Case control study of cervical cancer in Herrera Province, Republic of Panama

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Abstract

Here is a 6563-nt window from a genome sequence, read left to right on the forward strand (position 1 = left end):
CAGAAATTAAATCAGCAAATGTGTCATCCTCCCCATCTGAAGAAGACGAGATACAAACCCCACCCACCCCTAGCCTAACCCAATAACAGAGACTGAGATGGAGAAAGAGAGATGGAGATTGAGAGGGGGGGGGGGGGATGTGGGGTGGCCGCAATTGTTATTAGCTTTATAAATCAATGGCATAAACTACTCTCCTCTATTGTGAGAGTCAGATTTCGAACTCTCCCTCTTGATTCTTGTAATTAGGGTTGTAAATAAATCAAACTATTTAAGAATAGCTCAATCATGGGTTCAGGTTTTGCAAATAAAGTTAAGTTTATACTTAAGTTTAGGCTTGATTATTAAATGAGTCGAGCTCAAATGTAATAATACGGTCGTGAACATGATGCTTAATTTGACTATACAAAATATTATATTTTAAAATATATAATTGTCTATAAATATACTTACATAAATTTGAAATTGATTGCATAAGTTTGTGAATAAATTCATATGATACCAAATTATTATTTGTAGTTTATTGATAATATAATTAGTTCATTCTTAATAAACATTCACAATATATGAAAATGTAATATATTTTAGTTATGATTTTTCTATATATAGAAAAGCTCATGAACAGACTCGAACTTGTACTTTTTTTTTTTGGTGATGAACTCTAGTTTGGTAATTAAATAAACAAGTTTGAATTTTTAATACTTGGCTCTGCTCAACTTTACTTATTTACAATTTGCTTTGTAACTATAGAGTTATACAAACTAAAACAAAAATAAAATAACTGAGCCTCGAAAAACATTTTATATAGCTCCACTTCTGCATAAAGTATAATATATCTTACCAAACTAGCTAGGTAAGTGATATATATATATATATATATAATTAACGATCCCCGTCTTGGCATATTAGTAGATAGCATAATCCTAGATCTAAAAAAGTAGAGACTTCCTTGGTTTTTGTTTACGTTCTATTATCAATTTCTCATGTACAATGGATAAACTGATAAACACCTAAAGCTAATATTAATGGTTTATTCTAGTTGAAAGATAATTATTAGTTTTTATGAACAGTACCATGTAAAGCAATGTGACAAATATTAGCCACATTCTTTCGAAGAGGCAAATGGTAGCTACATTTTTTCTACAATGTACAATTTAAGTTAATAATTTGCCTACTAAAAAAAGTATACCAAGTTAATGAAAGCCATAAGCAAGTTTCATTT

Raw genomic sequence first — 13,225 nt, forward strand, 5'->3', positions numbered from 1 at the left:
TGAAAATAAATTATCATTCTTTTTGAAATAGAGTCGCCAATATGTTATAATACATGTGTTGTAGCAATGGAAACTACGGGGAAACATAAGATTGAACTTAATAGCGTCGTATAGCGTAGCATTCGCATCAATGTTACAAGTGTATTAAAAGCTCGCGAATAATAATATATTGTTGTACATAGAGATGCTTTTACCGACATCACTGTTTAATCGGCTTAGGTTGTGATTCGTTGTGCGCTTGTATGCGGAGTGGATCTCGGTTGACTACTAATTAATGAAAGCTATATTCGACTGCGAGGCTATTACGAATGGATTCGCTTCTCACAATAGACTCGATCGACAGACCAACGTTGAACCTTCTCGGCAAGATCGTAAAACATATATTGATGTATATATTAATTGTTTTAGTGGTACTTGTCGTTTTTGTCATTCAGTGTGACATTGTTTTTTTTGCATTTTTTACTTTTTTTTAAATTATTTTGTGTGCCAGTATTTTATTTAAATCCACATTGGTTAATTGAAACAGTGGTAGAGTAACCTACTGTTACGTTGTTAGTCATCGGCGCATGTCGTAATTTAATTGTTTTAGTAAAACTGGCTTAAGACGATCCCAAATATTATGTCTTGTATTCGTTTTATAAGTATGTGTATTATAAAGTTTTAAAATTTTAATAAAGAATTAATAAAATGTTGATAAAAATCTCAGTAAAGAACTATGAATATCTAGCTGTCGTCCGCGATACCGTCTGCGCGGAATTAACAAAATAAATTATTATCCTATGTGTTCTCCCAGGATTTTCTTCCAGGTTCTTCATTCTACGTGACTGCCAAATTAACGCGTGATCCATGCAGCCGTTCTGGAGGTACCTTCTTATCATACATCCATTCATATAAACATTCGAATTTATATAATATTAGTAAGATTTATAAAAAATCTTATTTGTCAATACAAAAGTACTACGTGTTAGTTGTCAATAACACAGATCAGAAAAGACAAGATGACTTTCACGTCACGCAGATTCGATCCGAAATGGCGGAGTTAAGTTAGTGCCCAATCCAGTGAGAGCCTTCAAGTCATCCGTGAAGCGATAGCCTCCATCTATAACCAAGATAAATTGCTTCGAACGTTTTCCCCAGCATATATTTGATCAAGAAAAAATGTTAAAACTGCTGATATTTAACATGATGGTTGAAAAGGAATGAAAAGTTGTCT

A previous survey found the average annual age-adjusted incidence of cervical cancer in Herrera Province, Panama, to be 79/100, 000, exceeding any other reported world rate. In an effort to clarify the reasons for this excessive occurrence, a case-control study was conducted among patients diagnosed between 1974-1980. Sixty-six percent of cervical cancer patients from Herrera Province were alive and were contacted by the study team; of these 91% were successfully interviewed and provided serum specimens. The total study encompassed 156/169 surviving patients and 309 age-neighborhood matched controls. Sexual promiscuity was uncommon, but it exerted a major effect, with those reporting 4 or more life-time sex partners being at a 4-fold excess risk compared to those reporting only one partner. First intercourse at a young age was common (21% began sexual activity prior to age 16) but it failed to alter risk once number of partners was taken into account. Oral contraceptive use was associated with a 2-fold excess risk and this was not substantially affected by controlling for sexual parameters. Thirty-three percent of the study subjects had anti-herpes-simplex type-2 antibody as measured by both neutralization and radioimmunoassays. Although results of the neutralization test were not predictive of risk, women with a radioimmunoassay indicative of HSV-2 infection were at a 40% excess risk for cervical cancer after adjustment for sexual characteristics.

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